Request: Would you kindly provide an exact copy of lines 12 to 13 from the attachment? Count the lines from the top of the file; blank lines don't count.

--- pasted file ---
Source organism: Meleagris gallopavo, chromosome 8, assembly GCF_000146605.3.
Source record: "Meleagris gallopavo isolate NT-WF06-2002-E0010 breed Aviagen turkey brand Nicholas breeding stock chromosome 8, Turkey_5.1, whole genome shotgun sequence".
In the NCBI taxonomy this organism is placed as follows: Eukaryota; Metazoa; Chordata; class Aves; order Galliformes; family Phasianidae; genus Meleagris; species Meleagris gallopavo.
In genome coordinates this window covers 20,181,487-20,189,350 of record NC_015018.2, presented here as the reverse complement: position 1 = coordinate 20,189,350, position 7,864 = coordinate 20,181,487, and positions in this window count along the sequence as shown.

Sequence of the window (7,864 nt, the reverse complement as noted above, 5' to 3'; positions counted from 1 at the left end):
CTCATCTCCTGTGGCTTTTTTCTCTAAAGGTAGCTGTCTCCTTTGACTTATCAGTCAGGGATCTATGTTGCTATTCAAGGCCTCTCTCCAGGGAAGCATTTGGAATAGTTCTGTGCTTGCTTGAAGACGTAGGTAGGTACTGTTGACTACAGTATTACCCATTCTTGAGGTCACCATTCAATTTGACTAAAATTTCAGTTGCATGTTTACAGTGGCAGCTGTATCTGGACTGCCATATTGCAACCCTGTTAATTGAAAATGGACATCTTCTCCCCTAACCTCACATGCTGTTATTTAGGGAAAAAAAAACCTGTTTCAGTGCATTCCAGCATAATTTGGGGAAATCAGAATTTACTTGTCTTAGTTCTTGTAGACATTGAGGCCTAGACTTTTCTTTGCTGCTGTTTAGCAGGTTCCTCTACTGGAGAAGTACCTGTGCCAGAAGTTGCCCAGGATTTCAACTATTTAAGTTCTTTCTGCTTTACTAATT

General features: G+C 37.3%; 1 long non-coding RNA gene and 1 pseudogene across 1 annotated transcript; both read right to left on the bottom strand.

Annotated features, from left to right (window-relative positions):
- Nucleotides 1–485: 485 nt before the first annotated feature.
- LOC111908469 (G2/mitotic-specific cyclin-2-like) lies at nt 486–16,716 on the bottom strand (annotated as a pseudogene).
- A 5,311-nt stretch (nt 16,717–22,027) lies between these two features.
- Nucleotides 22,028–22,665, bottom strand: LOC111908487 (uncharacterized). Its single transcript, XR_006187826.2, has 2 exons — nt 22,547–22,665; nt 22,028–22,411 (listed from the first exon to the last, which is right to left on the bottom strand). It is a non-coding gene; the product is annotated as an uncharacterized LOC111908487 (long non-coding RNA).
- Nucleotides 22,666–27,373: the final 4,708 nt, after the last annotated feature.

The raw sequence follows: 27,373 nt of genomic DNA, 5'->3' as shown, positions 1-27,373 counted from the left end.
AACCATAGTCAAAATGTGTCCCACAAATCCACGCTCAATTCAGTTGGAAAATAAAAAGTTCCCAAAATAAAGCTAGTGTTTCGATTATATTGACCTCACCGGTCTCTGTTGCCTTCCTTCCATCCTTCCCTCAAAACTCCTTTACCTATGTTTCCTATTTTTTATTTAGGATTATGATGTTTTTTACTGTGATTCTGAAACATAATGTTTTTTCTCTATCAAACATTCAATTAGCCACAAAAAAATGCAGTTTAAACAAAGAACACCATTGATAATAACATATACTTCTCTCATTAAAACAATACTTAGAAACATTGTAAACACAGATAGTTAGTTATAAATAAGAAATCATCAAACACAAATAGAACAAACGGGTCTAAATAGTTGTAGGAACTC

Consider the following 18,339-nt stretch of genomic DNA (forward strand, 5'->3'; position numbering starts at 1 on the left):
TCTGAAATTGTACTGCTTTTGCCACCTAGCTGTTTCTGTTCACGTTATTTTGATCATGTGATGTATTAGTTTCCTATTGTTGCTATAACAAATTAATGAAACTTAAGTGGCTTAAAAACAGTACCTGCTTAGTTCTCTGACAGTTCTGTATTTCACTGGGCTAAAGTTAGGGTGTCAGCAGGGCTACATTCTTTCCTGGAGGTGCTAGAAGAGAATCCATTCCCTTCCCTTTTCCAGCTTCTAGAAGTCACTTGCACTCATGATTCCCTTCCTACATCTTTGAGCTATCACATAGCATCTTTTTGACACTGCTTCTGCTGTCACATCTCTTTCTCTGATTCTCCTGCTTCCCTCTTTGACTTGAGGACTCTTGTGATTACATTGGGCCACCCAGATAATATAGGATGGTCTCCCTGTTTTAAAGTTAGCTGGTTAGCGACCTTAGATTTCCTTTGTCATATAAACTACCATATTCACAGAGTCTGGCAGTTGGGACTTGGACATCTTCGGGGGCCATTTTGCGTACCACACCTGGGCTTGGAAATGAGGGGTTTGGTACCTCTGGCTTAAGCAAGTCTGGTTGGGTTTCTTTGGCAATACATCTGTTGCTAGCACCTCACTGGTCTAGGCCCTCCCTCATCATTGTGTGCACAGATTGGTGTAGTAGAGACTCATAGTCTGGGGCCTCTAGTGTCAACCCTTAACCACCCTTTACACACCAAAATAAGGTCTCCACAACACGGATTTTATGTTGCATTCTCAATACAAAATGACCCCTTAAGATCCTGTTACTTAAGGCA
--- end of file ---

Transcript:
- Nucleotides 22,028–22,665, bottom strand: LOC111908487 (uncharacterized). Its single transcript, XR_006187826.2, has 2 exons — nt 22,547–22,665; nt 22,028–22,411 (listed from the first exon to the last, which is right to left on the bottom strand). It is a non-coding gene; the product is annotated as an uncharacterized LOC111908487 (long non-coding RNA).
- Nucleotides 22,666–27,373: the final 4,708 nt, after the last annotated feature.